As for the Black Sox scandal, I've read the transcripts of Joe Jackson's grand jury testimony. People want to believe he was innocent. Buck Weaver was, but I don't believe Jackson was.

Jackson may have not been the brightest guy,but he knew how to count money.His stats might suggest that he didn't lay down to the extent of those other slobs either.But he was guilty.Weaver just didn't want to rat anybody else out even though he knew what was going on.And it wasn't beneath the scumbag criminals of that day to get a message to Weaver to keep his yap shut or else.

SI1020
06-05-2010, 03:16 PM
As for the Black Sox scandal, I've read the transcripts of Joe Jackson's grand jury testimony. People want to believe he was innocent. Buck Weaver was, but I don't believe Jackson was. I agree. The Black Sox scandal is a very complicated multi layered event hard to understand in its totality, but it's hard to come to any other conclusion than 7 players conspired in words and deed to throw the WS, and Jackson was one of them. This behavior continued into the 1920 season.

Fenway
06-05-2010, 03:28 PM
The trailer

F2t7gEx-MEs

theamb
06-05-2010, 09:47 PM
Just watched it again for the umteenth time and got me to thinking since Selig did not overturn the result of the perfect game in Detroit the other night. The 8 Sox were found not guilty in a court of law, if this happenned in this day and age with a not guilty verdict and with the players union around and tons of media hype etc, would Selig still ban the 8? I say no he would not. He would take the easy way out and say the courts have spoken.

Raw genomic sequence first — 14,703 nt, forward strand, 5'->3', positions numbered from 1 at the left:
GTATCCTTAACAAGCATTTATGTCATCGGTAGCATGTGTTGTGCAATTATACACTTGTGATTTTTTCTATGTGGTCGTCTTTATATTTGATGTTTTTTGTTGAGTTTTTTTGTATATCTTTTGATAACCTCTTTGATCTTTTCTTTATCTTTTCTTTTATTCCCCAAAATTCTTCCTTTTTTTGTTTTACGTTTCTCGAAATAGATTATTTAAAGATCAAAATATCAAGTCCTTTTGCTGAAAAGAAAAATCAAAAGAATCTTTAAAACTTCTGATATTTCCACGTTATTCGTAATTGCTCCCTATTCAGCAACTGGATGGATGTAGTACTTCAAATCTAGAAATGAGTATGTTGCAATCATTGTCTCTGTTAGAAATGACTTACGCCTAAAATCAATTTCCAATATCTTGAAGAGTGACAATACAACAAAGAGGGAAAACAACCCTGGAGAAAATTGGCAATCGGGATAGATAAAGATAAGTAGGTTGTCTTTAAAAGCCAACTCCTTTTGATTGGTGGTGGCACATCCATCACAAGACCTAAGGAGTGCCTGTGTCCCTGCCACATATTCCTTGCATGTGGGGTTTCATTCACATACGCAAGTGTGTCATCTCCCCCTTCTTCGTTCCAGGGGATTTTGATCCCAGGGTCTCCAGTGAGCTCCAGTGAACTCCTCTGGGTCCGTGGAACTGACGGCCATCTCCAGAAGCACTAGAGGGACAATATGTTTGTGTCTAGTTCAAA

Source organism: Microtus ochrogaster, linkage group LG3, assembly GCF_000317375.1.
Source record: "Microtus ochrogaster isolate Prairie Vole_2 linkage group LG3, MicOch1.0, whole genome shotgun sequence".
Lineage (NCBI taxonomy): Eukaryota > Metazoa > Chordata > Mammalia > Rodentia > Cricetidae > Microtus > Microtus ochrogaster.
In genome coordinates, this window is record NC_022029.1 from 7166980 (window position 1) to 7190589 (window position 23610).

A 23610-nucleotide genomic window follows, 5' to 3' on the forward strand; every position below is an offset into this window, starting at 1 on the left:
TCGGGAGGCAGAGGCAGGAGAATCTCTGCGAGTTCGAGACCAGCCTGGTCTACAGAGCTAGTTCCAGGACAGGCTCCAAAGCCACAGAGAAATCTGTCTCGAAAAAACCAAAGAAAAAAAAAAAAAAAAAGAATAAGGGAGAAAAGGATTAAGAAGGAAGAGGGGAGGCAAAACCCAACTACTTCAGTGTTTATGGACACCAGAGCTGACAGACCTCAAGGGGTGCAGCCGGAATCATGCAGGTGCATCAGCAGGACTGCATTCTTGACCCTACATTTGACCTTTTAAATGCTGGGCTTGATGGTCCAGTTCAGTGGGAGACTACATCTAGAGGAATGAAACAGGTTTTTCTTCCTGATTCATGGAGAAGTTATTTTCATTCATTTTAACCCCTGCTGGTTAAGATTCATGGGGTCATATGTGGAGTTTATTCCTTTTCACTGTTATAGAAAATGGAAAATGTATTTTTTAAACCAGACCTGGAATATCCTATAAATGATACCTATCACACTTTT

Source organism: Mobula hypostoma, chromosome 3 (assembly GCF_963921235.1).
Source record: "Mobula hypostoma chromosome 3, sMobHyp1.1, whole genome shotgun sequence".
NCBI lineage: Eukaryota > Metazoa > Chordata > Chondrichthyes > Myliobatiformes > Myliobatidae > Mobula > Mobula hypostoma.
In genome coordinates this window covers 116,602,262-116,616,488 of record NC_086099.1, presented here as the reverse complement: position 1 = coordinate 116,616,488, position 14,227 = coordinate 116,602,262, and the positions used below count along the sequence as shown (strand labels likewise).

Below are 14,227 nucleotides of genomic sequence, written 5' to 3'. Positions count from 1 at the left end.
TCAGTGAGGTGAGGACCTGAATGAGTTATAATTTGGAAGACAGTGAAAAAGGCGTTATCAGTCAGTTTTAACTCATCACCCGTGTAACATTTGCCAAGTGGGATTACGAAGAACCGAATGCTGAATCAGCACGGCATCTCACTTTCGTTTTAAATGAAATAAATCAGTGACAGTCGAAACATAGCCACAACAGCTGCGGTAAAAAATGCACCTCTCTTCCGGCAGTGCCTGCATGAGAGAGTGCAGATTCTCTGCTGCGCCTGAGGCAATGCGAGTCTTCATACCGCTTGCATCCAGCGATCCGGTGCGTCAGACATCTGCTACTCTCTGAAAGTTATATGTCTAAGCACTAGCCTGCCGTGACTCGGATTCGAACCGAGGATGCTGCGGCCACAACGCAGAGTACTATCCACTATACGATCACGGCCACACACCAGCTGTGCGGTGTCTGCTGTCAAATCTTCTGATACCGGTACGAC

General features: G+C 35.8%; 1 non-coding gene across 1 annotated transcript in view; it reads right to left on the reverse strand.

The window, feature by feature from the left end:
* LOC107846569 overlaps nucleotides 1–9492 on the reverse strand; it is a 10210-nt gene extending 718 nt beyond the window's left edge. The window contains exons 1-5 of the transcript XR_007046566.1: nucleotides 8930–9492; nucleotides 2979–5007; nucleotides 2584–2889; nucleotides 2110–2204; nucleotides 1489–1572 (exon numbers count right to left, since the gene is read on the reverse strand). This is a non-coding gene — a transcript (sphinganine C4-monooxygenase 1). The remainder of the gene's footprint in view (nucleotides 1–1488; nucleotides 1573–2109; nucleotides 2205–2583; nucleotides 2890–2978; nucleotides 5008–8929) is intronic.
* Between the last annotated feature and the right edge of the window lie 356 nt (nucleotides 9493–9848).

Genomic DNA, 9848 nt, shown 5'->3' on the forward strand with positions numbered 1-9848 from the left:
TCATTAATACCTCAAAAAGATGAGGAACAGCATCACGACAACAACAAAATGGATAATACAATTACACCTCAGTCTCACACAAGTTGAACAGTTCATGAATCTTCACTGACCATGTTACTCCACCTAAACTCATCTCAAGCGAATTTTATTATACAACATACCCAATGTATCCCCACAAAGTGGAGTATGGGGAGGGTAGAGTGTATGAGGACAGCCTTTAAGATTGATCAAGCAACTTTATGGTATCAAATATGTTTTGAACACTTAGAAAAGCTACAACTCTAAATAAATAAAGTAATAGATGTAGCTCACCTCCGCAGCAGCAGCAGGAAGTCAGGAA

People wrongly assume that if Selig overturned the Galarraga call(which he should have, due to his fault for not installing full instant replay earlier) that "Pandora's Box" would open and he would have to overturn every single call from A.J.'s gift in '05 to the Black Sox.

All he had to do to was state that the Galarraga is a one-time decision and that's final. But he would still prefer to live in the past than the present.

I don't recall the NFL overturning any past calls when they introduced instant replay. Nor the NBA or NHL. But why mess with a sport so "pure" as baseball :rolleyes:

kaufsox
06-06-2010, 08:55 PM
interesting take, and I agree that Selig wouldn't pull the trigger. Having said that, in today's day and age fixing the Series probably wouldn't involve the players like in 1919. Also the "shady" court dealings would be a little harder to pull off, not saying they couldn't but with the media etc. that's been mentioned I don't know if such inconsistencies would fly. maybe, I suppose.

Oblong
06-07-2010, 08:12 AM
One of my favorite movies ever and it was disappointing to read here a while back about a lot of it being fiction. It's still a great movie but unfortunately a lot of people will get their history from it. I remember reading some type of connection with John Sayles (who played Ring Lardner) and Ring Lardner Jr. I think maybe he made a movie about him. I'll look it up.

That's the last of what I called the Chicago Trilogy from my adolescence. Ferris Beuller in 86, The Untouchables in 87, and Eight Men Out in 88. I wanted to move to Chicago so bad because of those 3 movies.